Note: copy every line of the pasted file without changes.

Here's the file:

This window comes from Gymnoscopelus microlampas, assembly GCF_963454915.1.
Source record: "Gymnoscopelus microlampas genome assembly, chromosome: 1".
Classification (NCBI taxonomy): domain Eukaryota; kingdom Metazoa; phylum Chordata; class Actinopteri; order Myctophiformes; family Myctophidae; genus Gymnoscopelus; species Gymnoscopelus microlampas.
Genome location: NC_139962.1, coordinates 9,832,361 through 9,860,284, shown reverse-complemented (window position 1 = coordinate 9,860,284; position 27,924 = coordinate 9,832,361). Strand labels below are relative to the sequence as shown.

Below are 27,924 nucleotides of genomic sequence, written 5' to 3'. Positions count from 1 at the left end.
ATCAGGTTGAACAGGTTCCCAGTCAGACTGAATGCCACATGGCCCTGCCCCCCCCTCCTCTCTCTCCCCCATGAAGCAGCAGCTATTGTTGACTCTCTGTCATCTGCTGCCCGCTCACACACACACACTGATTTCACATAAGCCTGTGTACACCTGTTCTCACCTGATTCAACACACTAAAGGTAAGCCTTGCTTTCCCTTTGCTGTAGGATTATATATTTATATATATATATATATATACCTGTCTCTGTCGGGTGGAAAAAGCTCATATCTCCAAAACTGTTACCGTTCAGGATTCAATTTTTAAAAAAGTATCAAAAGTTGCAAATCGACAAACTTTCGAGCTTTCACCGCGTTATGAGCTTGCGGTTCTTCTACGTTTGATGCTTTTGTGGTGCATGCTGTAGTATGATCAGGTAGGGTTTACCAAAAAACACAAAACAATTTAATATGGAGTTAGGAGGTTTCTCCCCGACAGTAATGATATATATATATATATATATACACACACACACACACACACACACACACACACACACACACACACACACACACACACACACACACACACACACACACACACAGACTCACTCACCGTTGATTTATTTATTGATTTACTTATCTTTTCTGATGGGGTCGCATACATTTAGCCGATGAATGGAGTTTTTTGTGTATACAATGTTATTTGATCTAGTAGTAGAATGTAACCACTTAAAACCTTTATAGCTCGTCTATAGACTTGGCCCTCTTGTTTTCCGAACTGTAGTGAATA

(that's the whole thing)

This window comes from Gymnoscopelus microlampas, assembly GCF_963454915.1.
Source record: "Gymnoscopelus microlampas genome assembly, chromosome: 1".
Classification (NCBI taxonomy): domain Eukaryota; kingdom Metazoa; phylum Chordata; class Actinopteri; order Myctophiformes; family Myctophidae; genus Gymnoscopelus; species Gymnoscopelus microlampas.
Genome location: NC_139962.1, coordinates 9,832,361 through 9,860,284, shown reverse-complemented (window position 1 = coordinate 9,860,284; position 27,924 = coordinate 9,832,361). Strand labels below are relative to the sequence as shown.

Below are 27,924 nucleotides of genomic sequence, written 5' to 3'. Positions count from 1 at the left end.
ATCAGGTTGAACAGGTTCCCAGTCAGACTGAATGCCACATGGCCCTGCCCCCCCCTCCTCTCTCTCCCCCATGAAGCAGCAGCTATTGTTGACTCTCTGTCATCTGCTGCCCGCTCACACACACACACTGATTTCACATAAGCCTGTGTACACCTGTTCTCACCTGATTCAACACACTAAAGGTAAGCCTTGCTTTCCCTTTGCTGTAGGATTATATATTTATATATATATATATATATACCTGTCTCTGTCGGGTGGAAAAAGCTCATATCTCCAAAACTGTTACCGTTCAGGATTCAATTTTTAAAAAAGTATCAAAAGTTGCAAATCGACAAACTTTCGAGCTTTCACCGCGTTATGAGCTTGCGGTTCTTCTACGTTTGATGCTTTTGTGGTGCATGCTGTAGTATGATCAGGTAGGGTTTACCAAAAAACACAAAACAATTTAATATGGAGTTAGGAGGTTTCTCCCCGACAGTAATGATATATATATATATATATATACACACACACACACACACACACACACACACACACACACACACACACACACACACACACACACACACACACACACACACACAGACTCACTCACCGTTGATTTATTTATTGATTTACTTATCTTTTCTGATGGGGTCGCATACATTTAGCCGATGAATGGAGTTTTTTGTGTATACAATGTTATTTGATCTAGTAGTAGAATGTAACCACTTAAAACCTTTATAGCTCGTCTATAGACTTGGCCCTCTTGTTTTCCGAACTGTAGTGAATA